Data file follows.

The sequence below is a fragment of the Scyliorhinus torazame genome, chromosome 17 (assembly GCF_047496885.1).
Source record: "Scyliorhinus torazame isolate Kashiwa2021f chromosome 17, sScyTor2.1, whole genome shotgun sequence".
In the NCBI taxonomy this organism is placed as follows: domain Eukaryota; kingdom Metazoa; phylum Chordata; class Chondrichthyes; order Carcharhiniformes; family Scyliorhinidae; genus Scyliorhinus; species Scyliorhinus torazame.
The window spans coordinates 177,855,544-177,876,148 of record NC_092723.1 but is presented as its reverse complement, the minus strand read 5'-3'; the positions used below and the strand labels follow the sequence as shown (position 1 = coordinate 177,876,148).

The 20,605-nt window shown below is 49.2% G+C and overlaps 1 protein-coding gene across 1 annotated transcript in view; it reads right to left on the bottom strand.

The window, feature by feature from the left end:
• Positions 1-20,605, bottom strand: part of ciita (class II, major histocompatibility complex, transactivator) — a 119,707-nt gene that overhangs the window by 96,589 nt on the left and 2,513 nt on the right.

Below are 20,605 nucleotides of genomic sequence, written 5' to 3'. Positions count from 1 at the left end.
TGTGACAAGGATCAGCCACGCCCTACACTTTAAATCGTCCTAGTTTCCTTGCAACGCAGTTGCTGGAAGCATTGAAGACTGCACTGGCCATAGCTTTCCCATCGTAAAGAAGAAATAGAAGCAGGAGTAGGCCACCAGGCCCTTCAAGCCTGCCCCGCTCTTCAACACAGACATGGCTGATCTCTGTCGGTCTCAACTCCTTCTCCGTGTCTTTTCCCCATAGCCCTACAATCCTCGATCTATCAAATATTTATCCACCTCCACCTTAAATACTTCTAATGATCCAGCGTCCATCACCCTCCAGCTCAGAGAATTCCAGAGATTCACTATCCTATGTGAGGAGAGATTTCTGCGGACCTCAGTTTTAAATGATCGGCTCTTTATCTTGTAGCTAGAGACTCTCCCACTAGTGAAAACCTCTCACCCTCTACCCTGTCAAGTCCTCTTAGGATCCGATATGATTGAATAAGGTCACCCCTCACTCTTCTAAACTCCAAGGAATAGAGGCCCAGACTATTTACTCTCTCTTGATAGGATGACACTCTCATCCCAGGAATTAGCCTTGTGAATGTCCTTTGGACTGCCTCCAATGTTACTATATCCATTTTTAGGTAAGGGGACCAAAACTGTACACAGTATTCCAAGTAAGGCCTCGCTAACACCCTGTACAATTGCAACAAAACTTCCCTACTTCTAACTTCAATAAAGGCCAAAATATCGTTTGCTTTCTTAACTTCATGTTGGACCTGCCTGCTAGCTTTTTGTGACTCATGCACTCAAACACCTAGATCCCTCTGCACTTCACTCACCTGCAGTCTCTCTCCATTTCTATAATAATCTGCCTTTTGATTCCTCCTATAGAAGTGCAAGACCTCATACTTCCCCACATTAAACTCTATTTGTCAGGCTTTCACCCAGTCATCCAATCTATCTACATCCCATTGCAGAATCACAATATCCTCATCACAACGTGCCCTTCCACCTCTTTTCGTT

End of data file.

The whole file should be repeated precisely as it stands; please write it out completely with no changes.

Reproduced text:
The sequence below is a fragment of the Scyliorhinus torazame genome, chromosome 17 (assembly GCF_047496885.1).
Source record: "Scyliorhinus torazame isolate Kashiwa2021f chromosome 17, sScyTor2.1, whole genome shotgun sequence".
In the NCBI taxonomy this organism is placed as follows: domain Eukaryota; kingdom Metazoa; phylum Chordata; class Chondrichthyes; order Carcharhiniformes; family Scyliorhinidae; genus Scyliorhinus; species Scyliorhinus torazame.
The window spans coordinates 177,855,544-177,876,148 of record NC_092723.1 but is presented as its reverse complement, the minus strand read 5'-3'; the positions used below and the strand labels follow the sequence as shown (position 1 = coordinate 177,876,148).

The 20,605-nt window shown below is 49.2% G+C and overlaps 1 protein-coding gene across 1 annotated transcript in view; it reads right to left on the bottom strand.

The window, feature by feature from the left end:
• Positions 1-20,605, bottom strand: part of ciita (class II, major histocompatibility complex, transactivator) — a 119,707-nt gene that overhangs the window by 96,589 nt on the left and 2,513 nt on the right.

Below are 20,605 nucleotides of genomic sequence, written 5' to 3'. Positions count from 1 at the left end.
TGTGACAAGGATCAGCCACGCCCTACACTTTAAATCGTCCTAGTTTCCTTGCAACGCAGTTGCTGGAAGCATTGAAGACTGCACTGGCCATAGCTTTCCCATCGTAAAGAAGAAATAGAAGCAGGAGTAGGCCACCAGGCCCTTCAAGCCTGCCCCGCTCTTCAACACAGACATGGCTGATCTCTGTCGGTCTCAACTCCTTCTCCGTGTCTTTTCCCCATAGCCCTACAATCCTCGATCTATCAAATATTTATCCACCTCCACCTTAAATACTTCTAATGATCCAGCGTCCATCACCCTCCAGCTCAGAGAATTCCAGAGATTCACTATCCTATGTGAGGAGAGATTTCTGCGGACCTCAGTTTTAAATGATCGGCTCTTTATCTTGTAGCTAGAGACTCTCCCACTAGTGAAAACCTCTCACCCTCTACCCTGTCAAGTCCTCTTAGGATCCGATATGATTGAATAAGGTCACCCCTCACTCTTCTAAACTCCAAGGAATAGAGGCCCAGACTATTTACTCTCTCTTGATAGGATGACACTCTCATCCCAGGAATTAGCCTTGTGAATGTCCTTTGGACTGCCTCCAATGTTACTATATCCATTTTTAGGTAAGGGGACCAAAACTGTACACAGTATTCCAAGTAAGGCCTCGCTAACACCCTGTACAATTGCAACAAAACTTCCCTACTTCTAACTTCAATAAAGGCCAAAATATCGTTTGCTTTCTTAACTTCATGTTGGACCTGCCTGCTAGCTTTTTGTGACTCATGCACTCAAACACCTAGATCCCTCTGCACTTCACTCACCTGCAGTCTCTCTCCATTTCTATAATAATCTGCCTTTTGATTCCTCCTATAGAAGTGCAAGACCTCATACTTCCCCACATTAAACTCTATTTGTCAGGCTTTCACCCAGTCATCCAATCTATCTACATCCCATTGCAGAATCACAATATCCTCATCACAACGTGCCCTTCCACCTCTTTTCGTT